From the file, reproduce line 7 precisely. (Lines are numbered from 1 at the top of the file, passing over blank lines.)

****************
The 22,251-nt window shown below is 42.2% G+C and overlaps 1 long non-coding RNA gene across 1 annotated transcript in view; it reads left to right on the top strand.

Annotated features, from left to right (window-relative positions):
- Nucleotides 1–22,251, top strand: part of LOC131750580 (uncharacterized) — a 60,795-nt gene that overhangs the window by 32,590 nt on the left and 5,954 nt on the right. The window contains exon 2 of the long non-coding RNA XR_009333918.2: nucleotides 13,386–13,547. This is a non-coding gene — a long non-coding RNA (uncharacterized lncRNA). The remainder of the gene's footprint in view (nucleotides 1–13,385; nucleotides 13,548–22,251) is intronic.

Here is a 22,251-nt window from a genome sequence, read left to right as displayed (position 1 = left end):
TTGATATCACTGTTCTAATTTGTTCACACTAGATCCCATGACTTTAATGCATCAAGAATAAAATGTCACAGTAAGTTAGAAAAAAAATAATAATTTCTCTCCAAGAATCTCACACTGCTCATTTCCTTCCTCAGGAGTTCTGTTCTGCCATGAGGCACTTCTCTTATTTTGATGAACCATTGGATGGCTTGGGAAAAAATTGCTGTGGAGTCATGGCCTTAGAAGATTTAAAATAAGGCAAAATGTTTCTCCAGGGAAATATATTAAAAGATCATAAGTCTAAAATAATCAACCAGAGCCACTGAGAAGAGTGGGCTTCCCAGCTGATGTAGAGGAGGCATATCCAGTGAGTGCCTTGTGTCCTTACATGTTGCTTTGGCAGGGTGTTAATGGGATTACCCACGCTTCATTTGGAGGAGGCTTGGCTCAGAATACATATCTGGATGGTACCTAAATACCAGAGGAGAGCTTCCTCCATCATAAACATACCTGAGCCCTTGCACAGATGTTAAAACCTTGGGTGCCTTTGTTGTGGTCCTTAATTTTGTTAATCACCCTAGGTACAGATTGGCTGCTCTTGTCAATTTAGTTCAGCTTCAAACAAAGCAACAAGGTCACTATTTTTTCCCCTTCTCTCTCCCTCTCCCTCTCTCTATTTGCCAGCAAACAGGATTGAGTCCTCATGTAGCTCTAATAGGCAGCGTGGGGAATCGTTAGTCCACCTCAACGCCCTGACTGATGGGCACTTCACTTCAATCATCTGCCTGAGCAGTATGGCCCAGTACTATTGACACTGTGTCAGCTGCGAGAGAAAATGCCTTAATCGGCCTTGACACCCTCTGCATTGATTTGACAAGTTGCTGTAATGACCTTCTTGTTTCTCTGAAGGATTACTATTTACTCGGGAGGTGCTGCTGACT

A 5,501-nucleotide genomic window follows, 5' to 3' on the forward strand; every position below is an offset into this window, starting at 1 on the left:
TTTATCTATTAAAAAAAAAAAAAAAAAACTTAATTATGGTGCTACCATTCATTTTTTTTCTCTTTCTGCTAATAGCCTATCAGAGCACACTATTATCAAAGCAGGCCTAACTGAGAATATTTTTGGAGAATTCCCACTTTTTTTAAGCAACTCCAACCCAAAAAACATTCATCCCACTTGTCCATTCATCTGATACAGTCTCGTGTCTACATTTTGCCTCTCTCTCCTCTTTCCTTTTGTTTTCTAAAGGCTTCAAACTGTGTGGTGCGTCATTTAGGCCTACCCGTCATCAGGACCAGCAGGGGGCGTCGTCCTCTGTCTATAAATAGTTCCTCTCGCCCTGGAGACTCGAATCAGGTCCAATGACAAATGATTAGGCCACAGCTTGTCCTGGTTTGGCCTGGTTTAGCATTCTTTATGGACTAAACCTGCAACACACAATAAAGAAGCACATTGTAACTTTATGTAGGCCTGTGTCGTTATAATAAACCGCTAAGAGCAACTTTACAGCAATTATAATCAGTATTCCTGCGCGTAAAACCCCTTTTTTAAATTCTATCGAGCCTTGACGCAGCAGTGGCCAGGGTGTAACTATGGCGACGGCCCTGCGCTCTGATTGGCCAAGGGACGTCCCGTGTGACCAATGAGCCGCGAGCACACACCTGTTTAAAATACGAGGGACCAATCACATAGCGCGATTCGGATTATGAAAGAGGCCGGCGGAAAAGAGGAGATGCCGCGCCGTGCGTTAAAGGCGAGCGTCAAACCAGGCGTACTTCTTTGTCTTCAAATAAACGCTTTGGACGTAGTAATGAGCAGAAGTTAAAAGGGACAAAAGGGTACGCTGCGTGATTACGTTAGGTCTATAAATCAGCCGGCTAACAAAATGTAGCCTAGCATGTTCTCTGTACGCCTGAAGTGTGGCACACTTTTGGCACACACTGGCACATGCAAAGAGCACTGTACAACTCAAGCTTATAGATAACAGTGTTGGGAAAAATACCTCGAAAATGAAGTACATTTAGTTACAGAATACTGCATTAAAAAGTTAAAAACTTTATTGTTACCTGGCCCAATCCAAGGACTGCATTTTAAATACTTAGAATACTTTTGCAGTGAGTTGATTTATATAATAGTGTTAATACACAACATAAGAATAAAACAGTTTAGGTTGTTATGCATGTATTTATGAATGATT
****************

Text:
TTTATCTATTAAAAAAAAAAAAAAAAAACTTAATTATGGTGCTACCATTCATTTTTTTTCTCTTTCTGCTAATAGCCTATCAGAGCACACTATTATCAAAGCAGGCCTAACTGAGAATATTTTTGGAGAATTCCCACTTTTTTTAAGCAACTCCAACCCAAAAAACATTCATCCCACTTGTCCATTCATCTGATACAGTCTCGTGTCTACATTTTGCCTCTCTCTCCTCTTTCCTTTTGTTTTCTAAAGGCTTCAAACTGTGTGGTGCGTCATTTAGGCCTACCCGTCATCAGGACCAGCAGGGGGCGTCGTCCTCTGTCTATAAATAGTTCCTCTCGCCCTGGAGACTCGAATCAGGTCCAATGACAAATGATTAGGCCACAGCTTGTCCTGGTTTGGCCTGGTTTAGCATTCTTTATGGACTAAACCTGCAACACACAATAAAGAAGCACATTGTAACTTTATGTAGGCCTGTGTCGTTATAATAAACCGCTAAGAGCAACTTTACAGCAATTATAATCAGTATTCCTGCGCGTAAAACCCCTTTTTTAAATTCTATCGAGCCTTGACGCAGCAGTGGCCAGGGTGTAACTATGGCGACGGCCCTGCGCTCTGATTGGCCAAGGGACGTCCCGTGTGACCAATGAGCCGCGAGCACACACCTGTTTAAAATACGAGGGACCAATCACATAGCGCGATTCGGATTATGAAAGAGGCCGGCGGAAAAGAGGAGATGCCGCGCCGTGCGTTAAAGGCGAGCGTCAAACCAGGCGTACTTCTTTGTCTTCAAATAAACGCTTTGGACGTAGTAATGAGCAGAAGTTAAAAGGGACAAAAGGGTACGCTGCGTGATTACGTTAGGTCTATAAATCAGCCGGCTAACAAAATGTAGCCTAGCATGTTCTCTGTACGCCTGAAGTGTGGCACACTTTTGGCACACACTGGCACATGCAAAGAGCACTGTACAACTCAAGCTTATAGATAACAGTGTTGGGAAAAATACCTCGAAAATGAAGTACATTTAGTTACAGAATACTGCATTAAAAAGTTAAAAACTTTATTGTTACCTGGCCCAATCCAAGGACTGCATTTTAAATACTTAGAATACTTTTGCAGTGAGTTGATTTATATAATAGTGTTAATACACAACATAAGAATAAAACAGTTTAGGTTGTTATGCATGTATTTATGAATGATT